Why Haven’t I Heard Of Kerala?

27th April 2015

Kerala is a state in South India with a long coastline, a labyrinth of waterways, and beautiful hill country. However when you think of India, most people think New Delhi, parched land, and the Taj Mahal – Kerala does not pop to the top of the list of places to visit.

I live in New Zealand and visitors to our shores also think of the top destinations of Queenstown, Lord of the Rings country and Rotorua hotpools.   But NZ is so much for than this, and if you go off the beaten track, then that is where you have the experiences you remember.

So it is with India – Kerala has its own language and character, its own energy and uniqueness, known as God’s own Country, it is worth exploring in it’s own right. If you have never visited India, it is a great way to start – a soft landing so to speak. If you have been to India and not been to Kerala, add it to your bucket list.

Kerala is green – 43 rivers run down from the mountains of the Western Gnats, making a lush green countryside fed by rivers, lakes and waterways – here known as the Backwaters. In the cooler Hill Stations nature reserves provide refuge for tigers, elephants and other wildlife, and tea, coffee and spices are grown. For thousands of years these have found their way via the waterways to the ports such as Kochi where they have been shipped around the globe.

A trip to the Backwaters must include a houseboat experience. The boats used to transport rice and local produce and were unused until someone had the bright idea to, outfit them to give visitors a taste of Backwaters life.   Experience the river life and see exquisite sunsets and sunrises.

Kochi is where the backwaters meet the sea, a natural port and base for trading that has been going on for thousands of years – well before the so called (European) Age of Discovery. At sunset it is obligatory to walk by the Chinese fishing nets, and out to the edge of the sea. Magic.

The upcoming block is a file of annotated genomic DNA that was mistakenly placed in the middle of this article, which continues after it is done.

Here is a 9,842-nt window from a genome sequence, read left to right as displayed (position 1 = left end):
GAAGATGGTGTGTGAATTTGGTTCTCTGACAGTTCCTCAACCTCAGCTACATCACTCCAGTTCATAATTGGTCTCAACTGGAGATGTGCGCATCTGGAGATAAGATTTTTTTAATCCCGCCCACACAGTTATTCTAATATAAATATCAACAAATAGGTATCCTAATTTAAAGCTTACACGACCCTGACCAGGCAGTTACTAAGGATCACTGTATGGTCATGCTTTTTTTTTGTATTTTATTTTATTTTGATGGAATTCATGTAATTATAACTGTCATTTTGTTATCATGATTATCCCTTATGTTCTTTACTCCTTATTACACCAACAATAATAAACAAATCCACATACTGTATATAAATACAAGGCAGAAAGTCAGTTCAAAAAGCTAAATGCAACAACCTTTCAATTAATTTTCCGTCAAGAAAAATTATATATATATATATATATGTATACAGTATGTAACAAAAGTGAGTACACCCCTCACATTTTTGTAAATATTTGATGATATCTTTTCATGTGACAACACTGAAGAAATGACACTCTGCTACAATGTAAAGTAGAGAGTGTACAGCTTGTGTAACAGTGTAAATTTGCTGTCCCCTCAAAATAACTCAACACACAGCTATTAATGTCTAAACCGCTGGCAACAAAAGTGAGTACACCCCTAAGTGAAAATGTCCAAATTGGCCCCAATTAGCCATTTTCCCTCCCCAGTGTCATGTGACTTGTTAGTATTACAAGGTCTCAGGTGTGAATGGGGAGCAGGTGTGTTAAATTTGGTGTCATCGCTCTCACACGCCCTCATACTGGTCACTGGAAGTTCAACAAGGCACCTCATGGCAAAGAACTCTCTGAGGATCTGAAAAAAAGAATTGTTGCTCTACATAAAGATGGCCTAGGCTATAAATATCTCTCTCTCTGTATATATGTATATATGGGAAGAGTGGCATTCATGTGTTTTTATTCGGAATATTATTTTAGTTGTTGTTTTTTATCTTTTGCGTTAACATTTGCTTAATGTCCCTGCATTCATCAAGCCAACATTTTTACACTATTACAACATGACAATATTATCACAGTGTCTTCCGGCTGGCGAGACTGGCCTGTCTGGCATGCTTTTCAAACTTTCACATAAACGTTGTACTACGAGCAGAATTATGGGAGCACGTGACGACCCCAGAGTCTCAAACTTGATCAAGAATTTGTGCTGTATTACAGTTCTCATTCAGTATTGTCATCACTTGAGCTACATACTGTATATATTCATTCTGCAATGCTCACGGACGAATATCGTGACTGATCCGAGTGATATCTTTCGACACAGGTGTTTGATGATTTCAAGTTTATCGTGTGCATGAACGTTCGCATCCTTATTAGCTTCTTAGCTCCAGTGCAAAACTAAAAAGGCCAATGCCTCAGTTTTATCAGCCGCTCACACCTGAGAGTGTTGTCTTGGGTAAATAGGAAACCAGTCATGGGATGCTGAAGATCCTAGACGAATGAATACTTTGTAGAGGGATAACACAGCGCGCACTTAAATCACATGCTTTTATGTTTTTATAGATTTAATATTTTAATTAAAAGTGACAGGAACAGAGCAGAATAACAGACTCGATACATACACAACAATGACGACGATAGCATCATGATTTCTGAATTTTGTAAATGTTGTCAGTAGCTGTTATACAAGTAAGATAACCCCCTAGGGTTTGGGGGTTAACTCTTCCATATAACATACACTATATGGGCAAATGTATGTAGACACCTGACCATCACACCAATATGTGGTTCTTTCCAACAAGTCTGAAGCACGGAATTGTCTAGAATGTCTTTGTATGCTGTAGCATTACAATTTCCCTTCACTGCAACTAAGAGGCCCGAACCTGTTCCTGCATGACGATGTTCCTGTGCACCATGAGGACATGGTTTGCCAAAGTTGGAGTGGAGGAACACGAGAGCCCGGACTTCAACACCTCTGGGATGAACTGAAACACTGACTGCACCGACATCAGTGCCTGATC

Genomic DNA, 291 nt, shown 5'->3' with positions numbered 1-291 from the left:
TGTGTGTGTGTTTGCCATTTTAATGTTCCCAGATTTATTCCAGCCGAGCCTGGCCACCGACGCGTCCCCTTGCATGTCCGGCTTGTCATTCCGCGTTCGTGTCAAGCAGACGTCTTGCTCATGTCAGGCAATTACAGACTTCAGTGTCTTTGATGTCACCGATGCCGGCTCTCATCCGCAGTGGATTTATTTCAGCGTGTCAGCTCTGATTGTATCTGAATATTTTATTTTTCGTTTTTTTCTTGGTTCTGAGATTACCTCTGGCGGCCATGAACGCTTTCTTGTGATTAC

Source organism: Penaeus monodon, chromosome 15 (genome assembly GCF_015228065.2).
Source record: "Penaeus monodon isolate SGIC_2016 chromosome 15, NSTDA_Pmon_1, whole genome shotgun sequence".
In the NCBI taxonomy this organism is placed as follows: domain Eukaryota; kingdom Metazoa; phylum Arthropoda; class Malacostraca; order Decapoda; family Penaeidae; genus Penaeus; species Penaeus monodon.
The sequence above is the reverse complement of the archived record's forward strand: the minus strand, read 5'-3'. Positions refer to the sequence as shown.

Kerala has a strong tradition of inclusion and equity – in the 1950s it elected a communist government and since has alternated between the Communist Party and the Congress Party. This has contributed to some of its strengths – universal education and almost 100% literacy, mortality rates are lower, minimum wage higher and the gap between rich and poor has remained lower than other parts of India. Plastic bags have been banned (why can’t we do that!!).

The Hills, the Backwaters and the Coast make up Kerala and any visit should include a visit to all three places – because each of these together make up Kerala – God’s Own Country

Rosemary Neave is the person behind Women Travel the World – connecting women travel businesses to women travellers, and telling the stories of womens travels around the world. In March 2015 she was invited to be part of the #KeralaBlogExpress where a bus load of 30 bloggers from 21 countries were shown the delights of this South Indian Destination.

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